Author: Chris Glenn
Publisher: Frontline Books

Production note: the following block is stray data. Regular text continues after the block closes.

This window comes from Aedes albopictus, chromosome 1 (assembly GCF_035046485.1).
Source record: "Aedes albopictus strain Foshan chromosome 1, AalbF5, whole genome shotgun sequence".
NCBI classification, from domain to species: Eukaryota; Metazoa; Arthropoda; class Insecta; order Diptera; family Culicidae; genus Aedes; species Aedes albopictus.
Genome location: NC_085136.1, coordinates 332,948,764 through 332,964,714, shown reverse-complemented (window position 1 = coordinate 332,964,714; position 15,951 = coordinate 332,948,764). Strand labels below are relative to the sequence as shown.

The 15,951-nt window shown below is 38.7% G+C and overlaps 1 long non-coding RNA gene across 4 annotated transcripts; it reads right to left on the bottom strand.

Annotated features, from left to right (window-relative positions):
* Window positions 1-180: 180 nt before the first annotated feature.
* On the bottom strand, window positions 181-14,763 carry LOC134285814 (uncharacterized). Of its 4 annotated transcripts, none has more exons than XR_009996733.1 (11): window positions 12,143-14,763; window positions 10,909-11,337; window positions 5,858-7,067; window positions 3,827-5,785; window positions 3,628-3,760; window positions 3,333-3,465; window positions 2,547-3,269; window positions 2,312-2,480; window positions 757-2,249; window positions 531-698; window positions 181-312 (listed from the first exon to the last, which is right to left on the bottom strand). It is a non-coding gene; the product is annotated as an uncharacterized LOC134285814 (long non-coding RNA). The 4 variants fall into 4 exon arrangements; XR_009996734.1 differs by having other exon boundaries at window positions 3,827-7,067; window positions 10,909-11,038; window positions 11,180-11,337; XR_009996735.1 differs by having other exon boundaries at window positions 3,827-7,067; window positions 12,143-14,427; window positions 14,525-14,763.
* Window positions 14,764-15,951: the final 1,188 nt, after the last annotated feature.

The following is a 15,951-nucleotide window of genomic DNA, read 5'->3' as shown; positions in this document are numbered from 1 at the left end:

Sekigahara was the greatest samurai battle in history. Japan had long been at civil war until brought under the rule of Oda Nobunaga, and then, following his death at the hands of a traitorous general, that of Toyotomi Hideyoshi. It was Hideyoshi who completed the unification of Japan and ushered in a period of peace. After Hideyoshi's death in 1598, a power struggle emerged between those loyal to the Toyotomi, and those who supported the second most powerful warlord, Tokugawa Ieyasu. With Hideyoshi gone, Ieyasu made moves that brought the ire of a number of his contemporaries, and soon the entire country was divided into two great armies, East and West. Leading the loyalist cause was Ishida Mitsunari, who gathered a force of around 130,000 samurai, while the Tokugawa commanded just 80,000. Both sides hurried to seize strategically vital highways and castles. These attacks and sieges culminated in the decisive Battle of Sekigahara. Fought on 21 October 1600, the battle lasted just six hours, but saw the deaths of an estimated 30,000 samurai, the destruction of a number of noble families and the creation of the Tokugawa Shogunate that was to rule Japan for 260 years of relative peace. The loyalist forces, despite their superior numbers and excellent battle formations, were defeated. In his exploration of the battle, Chris Glenn reveals the developments that led up to the outbreak of war, the characters involved, how the battle itself unfolded, and the aftermath. The weapons and armor of the time are also fully explained, along with little known customs of the samurai and their warfare.